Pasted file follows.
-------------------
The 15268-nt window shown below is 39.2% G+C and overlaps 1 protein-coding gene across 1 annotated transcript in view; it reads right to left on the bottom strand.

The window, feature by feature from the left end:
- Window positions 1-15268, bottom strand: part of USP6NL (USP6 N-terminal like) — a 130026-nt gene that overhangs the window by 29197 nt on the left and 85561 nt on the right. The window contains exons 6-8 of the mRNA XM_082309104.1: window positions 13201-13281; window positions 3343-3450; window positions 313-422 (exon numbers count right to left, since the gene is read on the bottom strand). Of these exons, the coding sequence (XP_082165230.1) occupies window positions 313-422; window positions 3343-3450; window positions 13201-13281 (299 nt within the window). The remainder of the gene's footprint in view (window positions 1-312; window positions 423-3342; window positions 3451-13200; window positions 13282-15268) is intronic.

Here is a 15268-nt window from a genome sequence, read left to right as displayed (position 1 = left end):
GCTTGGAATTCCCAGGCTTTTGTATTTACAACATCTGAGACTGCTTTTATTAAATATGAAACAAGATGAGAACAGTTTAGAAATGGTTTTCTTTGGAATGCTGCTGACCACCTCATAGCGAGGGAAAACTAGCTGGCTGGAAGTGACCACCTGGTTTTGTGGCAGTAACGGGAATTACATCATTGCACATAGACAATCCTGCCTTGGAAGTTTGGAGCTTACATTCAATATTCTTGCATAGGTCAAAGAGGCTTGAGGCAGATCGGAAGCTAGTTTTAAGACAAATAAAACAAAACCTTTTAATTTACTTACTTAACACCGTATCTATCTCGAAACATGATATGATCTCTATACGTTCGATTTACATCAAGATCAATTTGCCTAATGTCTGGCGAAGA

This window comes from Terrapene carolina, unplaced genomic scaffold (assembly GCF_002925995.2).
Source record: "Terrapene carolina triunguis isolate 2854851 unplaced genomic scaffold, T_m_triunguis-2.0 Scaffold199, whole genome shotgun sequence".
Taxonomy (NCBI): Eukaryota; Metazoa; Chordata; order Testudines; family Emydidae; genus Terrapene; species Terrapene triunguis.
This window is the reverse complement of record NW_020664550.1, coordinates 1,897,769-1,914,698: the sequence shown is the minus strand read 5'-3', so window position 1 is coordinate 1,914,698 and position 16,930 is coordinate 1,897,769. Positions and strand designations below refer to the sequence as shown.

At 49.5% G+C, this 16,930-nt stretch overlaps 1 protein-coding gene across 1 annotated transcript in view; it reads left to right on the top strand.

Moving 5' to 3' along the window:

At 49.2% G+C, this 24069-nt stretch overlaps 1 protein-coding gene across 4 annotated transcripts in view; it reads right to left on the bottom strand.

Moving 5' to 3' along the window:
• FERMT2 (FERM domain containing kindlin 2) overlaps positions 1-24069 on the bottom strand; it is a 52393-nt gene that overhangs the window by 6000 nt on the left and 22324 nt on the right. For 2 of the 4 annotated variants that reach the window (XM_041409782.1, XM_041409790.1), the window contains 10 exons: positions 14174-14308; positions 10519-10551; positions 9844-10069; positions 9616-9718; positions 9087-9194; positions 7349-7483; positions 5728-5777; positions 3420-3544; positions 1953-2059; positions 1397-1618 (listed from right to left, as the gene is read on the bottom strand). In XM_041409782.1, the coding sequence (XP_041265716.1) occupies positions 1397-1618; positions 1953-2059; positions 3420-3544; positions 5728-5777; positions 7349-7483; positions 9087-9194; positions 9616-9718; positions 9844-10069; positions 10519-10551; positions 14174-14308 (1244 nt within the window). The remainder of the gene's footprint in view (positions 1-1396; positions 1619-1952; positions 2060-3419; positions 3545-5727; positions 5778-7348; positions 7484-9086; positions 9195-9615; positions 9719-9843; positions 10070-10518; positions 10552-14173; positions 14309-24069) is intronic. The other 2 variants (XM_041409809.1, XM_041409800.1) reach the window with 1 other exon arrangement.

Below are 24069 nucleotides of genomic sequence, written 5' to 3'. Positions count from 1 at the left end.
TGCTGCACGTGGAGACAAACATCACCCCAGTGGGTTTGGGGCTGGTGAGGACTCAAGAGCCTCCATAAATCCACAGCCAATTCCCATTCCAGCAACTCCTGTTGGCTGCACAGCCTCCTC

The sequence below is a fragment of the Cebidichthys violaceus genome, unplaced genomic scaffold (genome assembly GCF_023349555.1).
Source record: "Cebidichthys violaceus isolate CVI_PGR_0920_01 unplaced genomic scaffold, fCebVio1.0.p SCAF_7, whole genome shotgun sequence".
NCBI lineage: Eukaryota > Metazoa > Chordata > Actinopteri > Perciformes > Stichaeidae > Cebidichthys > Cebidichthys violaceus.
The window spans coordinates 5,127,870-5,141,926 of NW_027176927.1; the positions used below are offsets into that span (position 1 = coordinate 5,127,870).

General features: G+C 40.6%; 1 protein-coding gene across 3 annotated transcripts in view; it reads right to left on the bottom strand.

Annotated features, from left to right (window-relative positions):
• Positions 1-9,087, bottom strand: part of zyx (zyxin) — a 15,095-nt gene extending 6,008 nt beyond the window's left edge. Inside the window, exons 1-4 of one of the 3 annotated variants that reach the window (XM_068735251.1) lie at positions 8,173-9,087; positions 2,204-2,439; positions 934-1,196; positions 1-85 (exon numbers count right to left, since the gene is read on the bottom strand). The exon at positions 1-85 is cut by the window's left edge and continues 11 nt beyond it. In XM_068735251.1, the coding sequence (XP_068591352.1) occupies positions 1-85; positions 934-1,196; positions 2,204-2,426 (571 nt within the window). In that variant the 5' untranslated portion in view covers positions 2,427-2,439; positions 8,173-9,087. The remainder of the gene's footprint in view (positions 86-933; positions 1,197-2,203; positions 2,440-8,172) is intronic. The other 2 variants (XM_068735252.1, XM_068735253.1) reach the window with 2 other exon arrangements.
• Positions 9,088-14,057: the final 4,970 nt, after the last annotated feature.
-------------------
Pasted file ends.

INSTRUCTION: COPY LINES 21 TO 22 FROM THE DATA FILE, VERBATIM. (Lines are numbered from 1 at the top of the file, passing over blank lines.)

General features: G+C 40.6%; 1 protein-coding gene across 3 annotated transcripts in view; it reads right to left on the bottom strand.

Annotated features, from left to right (window-relative positions):